I think of the spate of Church burnings in the American South against African American congregations. I think of the bombing of the Birmingham Alabama church that killed four young girls. I think of the attempt of Communism throughout Eastern Europe that outlawed Christianity, and how my cousins in Bulgaria had to be baptized in a dark basement in the middle of the night for fear they would loose their jobs and benefits. I think of the insane self styled preacher from the Westboro Church who publically proclaims his desire to burn the Koran (which by the way a brave skateboarder whizzed by him and snatched the Koran before the preacher could torch it) And then I contemplate the growing cynicism and ignorance of the Christ by the young, the new evangelistic zeal of atheism. I received a post yesterday on my Facebook page from a dear young friend of mine; a proud atheist, and the picture showed a hospital nursery filled with babies in bassinets. The meme read, “All children are born atheists.” I thought to myself, how completely wrong, since babies are so close to the Spiritual world from which they came, and they are filled with Christ for the first three years of their lives until the "I" comes in and other things distract from our true nature.

Violence takes many forms, not all of them involving physical contact. What strikes me deeply is that by oppressing another’s faith and symbols of their true nature, the perpetrator is actually denying the existence of God. This denial is not only towards the victim, but also towards the self. The familiar “What would Jesus Do” is absent when you try to block another’s soul, their essence, their relationship with their source of life. This of course is futile, and always emboldens the oppressed. The Islamic nations seem resigned to extensive physical violence, but if one mocks their Prophet or disrespects their book, then it is a rallying cry to rise up. In the case of the Macedonians, the destruction of their churches and Icons only seemed to strengthen their resolve and dedication, but also in the things that are truly lasting. While sacred, Icons are simply paint on wood, but what they symbolize, the relationship between humanity and the divine, this is everlasting and can not be severed, even when the human dismisses the connection. Yet another great insight from my ancestors.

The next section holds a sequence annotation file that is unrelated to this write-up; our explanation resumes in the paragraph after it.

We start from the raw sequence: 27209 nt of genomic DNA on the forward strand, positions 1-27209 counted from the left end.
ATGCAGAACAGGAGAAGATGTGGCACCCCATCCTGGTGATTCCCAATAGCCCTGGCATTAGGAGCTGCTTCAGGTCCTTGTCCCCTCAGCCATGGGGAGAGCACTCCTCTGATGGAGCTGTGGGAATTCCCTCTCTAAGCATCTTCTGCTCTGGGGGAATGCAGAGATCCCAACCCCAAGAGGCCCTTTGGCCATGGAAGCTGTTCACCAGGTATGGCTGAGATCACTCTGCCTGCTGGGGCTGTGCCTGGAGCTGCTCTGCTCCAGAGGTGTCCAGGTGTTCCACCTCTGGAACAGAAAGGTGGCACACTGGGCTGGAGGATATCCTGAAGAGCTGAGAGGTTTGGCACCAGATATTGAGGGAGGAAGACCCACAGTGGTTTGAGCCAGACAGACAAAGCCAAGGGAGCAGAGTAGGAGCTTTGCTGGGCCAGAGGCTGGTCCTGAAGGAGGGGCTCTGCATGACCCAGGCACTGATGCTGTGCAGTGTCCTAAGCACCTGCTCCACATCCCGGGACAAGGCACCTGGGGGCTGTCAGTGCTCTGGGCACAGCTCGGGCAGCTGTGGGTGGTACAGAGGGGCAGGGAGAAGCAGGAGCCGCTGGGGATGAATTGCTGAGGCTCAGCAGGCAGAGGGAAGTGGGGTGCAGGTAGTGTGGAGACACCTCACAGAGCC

The original Christians who were severely and violently persecuted by Rome were thought to be crazy by their pagan neighbors. The persecutions were instigated mainly to draw attention away from the failures of the Roman government who was faltering under debt from extensive foreign wars (sound familiar?) The local governors protested the persecutions to Rome, mainly because the Christians were model citizens, they paid their taxes, were quiet and law abiding, and they also were very useful in that they cared for the poor and infirmed, really cleaning up the streets of the less fortunate and relieving the government of that responsibility. Rome was insistent, instituting laws requiring public sacrifice to Roman gods and Caesar. The Christians refused, and decades of violent repercussions followed. The Pagans constantly questioned them, why would you endure such torture, just sacrifice in public and be done with it? Why indeed?